Now, if I must give the main and proximate cause of this remarkable state of mind, I must simply say that Englishmen go by that very mode of information in its worst shape, which they are so fond of imputing against Catholics; they go by tradition, immemorial, unauthenticated tradition. I have no wish to make a rhetorical point, or to dress up a polemical argument. I wish you to investigate the matter philosophically, and to come to results which, not you only, Brothers of the Oratory, who are Catholics, but all sensible men, will perceive to be just and true. I say, then, Englishmen entertain their present monstrous notions of us, mainly because those notions are received on information not authenticated, but immemorial. This it is that makes them entertain those notions; they talk much of free inquiry; but towards us they do not dream of practising it; they have been taught what they hold in the nursery, in the school-room, in the lecture-class, from the pulpit, from the newspaper, in society. Each man teaches the other: "How do you know it?" "Because he told me." "And how does he know it?" "Because I told him;" or, at very best advantage, "We both know it, because it was so said when we were young; because no one ever said the contrary; because I recollect what a noise, when I was young, the Catholic Relief Bill made; because my father and the old clergyman said so, and Lord Eldon, and George the Third; and there was Mr. Pitt obliged to give up office, and Lord George Gordon, long before that, made a riot, and the Catholic Chapels were burnt down all over the country." Well, these are your grounds for knowing it; and how did these energetic Protestants whom you have mentioned know it themselves? Why, they were told by others before them, and those others by others again a great time back; and there the telling and teaching is lost in fog; and this is mainly what has to be said for the anti-Catholic notions in question. Now this is to believe ontradition.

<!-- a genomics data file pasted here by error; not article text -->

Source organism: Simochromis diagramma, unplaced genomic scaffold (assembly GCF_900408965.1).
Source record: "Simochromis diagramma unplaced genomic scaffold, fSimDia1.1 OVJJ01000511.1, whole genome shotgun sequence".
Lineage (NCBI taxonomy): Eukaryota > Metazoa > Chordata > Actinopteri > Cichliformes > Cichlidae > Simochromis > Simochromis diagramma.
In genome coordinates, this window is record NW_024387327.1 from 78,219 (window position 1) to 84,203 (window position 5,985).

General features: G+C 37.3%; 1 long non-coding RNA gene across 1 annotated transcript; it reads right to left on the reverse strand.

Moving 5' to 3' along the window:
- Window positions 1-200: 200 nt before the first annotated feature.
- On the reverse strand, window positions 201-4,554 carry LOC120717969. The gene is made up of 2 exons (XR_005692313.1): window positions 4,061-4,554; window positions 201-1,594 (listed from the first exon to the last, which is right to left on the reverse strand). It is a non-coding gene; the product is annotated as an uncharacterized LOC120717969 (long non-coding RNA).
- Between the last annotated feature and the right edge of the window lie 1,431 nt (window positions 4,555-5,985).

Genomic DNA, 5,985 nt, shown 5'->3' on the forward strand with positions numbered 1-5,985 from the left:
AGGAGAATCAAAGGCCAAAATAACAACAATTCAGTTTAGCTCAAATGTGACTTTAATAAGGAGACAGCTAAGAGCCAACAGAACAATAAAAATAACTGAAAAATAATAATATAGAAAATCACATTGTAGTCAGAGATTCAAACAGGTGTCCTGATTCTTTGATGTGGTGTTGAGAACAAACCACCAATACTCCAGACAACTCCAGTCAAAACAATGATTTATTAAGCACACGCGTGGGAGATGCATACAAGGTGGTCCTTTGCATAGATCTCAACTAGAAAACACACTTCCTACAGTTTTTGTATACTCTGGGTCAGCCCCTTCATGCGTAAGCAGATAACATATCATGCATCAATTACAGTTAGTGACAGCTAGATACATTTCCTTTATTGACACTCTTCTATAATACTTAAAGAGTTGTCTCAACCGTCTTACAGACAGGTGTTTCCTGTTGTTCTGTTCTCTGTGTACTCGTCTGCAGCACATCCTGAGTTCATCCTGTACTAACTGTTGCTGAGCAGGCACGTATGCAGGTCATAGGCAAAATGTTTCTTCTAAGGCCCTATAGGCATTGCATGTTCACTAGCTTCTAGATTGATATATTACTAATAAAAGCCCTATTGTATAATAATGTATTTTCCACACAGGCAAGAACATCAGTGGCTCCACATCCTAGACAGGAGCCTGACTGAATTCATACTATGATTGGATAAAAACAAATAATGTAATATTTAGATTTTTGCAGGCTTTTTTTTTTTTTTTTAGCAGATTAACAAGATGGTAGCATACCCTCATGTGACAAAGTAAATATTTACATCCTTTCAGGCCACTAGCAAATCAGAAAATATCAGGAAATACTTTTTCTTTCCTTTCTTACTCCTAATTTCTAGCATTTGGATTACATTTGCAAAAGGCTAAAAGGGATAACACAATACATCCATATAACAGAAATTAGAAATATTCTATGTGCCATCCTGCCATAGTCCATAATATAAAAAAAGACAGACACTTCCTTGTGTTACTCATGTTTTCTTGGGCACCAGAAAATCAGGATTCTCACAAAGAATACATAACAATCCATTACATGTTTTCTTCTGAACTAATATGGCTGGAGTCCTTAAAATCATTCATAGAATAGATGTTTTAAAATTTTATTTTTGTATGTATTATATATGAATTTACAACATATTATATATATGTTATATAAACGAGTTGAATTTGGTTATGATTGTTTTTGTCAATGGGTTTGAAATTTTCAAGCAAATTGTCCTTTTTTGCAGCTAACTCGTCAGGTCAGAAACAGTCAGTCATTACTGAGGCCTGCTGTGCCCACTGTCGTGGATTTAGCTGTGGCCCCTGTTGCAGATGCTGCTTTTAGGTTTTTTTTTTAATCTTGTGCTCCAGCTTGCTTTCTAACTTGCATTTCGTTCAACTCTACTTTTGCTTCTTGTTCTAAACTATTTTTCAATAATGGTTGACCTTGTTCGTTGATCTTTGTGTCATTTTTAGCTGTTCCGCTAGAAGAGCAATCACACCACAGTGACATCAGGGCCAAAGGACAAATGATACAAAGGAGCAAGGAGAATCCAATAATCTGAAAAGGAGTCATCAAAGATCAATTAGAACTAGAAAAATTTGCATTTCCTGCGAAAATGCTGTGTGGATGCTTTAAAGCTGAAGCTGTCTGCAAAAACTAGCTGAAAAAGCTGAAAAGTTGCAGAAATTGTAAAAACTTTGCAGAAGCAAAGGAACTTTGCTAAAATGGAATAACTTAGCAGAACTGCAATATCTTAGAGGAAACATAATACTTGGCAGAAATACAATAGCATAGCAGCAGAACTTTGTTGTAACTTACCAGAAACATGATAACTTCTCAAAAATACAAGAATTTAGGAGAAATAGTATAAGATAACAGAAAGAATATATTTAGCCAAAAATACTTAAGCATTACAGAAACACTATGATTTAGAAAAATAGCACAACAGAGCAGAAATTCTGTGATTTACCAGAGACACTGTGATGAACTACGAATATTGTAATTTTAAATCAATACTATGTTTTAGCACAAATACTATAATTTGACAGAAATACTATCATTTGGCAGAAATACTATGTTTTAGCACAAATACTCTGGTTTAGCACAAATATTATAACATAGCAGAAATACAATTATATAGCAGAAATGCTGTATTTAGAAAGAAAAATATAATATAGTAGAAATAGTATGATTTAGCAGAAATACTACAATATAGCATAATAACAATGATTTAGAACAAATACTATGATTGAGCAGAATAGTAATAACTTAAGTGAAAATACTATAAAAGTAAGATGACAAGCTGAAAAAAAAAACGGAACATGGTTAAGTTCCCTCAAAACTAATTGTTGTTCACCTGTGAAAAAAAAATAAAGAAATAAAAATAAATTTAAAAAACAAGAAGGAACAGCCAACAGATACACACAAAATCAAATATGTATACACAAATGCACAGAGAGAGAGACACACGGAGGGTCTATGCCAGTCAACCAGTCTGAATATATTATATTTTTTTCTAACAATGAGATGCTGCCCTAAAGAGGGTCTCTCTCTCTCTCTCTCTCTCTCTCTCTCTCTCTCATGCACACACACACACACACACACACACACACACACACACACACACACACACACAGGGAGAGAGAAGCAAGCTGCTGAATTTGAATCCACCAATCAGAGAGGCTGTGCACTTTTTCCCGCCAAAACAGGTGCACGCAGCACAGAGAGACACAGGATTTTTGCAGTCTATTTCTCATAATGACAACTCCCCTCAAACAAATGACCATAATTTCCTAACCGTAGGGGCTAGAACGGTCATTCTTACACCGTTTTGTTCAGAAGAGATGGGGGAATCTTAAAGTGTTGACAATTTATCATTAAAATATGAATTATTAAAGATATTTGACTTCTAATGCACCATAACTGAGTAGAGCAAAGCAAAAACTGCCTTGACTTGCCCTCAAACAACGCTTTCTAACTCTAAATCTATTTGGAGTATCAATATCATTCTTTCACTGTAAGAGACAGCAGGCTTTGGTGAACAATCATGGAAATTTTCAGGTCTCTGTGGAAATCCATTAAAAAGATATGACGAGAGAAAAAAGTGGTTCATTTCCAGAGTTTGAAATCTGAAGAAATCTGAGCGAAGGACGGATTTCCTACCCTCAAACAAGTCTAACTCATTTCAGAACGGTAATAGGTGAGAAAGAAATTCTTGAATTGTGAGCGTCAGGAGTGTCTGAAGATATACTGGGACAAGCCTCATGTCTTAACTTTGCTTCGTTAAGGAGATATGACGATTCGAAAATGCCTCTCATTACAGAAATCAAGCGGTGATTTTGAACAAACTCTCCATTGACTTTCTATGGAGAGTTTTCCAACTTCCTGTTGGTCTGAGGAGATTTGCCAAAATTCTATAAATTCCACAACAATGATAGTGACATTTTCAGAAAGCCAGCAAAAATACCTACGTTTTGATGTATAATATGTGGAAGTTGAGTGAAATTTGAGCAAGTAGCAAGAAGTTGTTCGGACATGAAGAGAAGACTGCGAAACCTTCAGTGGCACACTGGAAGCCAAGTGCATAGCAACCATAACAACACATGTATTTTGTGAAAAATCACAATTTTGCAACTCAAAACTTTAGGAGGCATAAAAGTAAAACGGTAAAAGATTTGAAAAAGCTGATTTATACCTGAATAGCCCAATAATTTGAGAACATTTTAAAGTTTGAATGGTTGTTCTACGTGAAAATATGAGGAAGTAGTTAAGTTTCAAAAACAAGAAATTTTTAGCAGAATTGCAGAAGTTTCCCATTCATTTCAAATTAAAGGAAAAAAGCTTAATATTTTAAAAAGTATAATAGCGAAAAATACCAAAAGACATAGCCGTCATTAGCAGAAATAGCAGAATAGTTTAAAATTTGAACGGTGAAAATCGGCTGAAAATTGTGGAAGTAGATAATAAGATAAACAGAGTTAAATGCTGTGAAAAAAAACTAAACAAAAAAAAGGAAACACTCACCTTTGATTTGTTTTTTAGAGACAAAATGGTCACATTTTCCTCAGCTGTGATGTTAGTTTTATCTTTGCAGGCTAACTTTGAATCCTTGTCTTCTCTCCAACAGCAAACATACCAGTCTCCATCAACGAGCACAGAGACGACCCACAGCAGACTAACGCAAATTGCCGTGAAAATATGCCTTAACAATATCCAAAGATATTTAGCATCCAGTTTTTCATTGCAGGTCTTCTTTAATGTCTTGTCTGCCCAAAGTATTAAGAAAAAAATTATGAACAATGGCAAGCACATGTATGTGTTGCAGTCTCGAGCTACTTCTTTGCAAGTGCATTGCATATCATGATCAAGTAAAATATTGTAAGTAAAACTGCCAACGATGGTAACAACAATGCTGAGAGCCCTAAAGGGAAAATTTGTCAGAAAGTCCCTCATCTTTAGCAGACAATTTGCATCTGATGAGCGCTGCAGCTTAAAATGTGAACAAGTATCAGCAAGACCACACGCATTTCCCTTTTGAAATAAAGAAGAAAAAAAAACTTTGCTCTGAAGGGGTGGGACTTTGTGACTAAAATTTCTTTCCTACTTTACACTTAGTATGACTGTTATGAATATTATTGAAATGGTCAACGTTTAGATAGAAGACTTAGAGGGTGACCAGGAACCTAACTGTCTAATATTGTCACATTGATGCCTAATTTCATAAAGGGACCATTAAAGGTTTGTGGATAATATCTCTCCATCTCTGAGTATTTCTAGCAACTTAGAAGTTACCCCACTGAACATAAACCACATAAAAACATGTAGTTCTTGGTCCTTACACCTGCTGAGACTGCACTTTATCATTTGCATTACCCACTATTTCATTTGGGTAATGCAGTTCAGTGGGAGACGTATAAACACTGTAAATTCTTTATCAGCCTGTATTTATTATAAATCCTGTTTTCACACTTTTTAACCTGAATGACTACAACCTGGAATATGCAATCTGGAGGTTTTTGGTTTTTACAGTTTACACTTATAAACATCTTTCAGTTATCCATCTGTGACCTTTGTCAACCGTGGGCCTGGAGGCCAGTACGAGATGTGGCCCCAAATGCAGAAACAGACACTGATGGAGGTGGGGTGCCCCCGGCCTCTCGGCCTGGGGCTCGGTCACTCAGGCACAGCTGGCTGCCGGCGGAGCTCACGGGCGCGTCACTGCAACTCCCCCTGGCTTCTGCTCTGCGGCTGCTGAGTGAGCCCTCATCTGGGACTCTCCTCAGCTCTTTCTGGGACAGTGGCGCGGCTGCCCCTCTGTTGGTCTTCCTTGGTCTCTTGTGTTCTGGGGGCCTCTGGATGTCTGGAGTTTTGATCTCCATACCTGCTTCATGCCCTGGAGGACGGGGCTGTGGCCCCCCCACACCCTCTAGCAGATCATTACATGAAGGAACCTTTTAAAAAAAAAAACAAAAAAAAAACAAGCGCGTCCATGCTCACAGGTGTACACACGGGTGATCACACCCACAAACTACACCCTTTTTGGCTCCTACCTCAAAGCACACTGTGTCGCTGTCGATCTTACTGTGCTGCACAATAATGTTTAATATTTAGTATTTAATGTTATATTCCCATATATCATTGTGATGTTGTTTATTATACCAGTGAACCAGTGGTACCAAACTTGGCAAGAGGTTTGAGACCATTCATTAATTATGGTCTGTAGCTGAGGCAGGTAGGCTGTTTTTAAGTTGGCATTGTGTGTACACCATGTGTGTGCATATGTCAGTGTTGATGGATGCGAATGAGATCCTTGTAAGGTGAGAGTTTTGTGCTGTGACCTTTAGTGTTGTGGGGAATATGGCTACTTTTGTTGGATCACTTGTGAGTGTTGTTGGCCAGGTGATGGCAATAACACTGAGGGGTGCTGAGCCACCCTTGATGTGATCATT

Take notice, my Brothers, I am not reprobating the proper use of tradition; it has its legitimate place and its true service. By tradition is meant, what has ever been held, as far as we know, though we do not know how it came to be held, and for that very reason think it true, because else it would not be held. Now, tradition is of great and legitimate use as an initial means of gaining notions about historical and other facts; it is the way in which things first come to us; it is natural and necessary to trust it; it is an informant we make use of daily. Life is not long enough for proving everything; we are obliged to take a great many things upon the credit of others. Moreover, tradition is really a ground in reason, an argument for believing, to a certain point; but then observe, we do not commonly think it right and safe, on the score of mere vague testimony, to keep our eyes and ears so very closely shut against every other evidence, every other means of proof, and to be so furiously certain and so energetically positive that we know all about the matter in question. No; we open our senses wide to what may be said on the other side. We make use of tradition, but we are not content with it; it is enough to begin with, not enough to finish upon.

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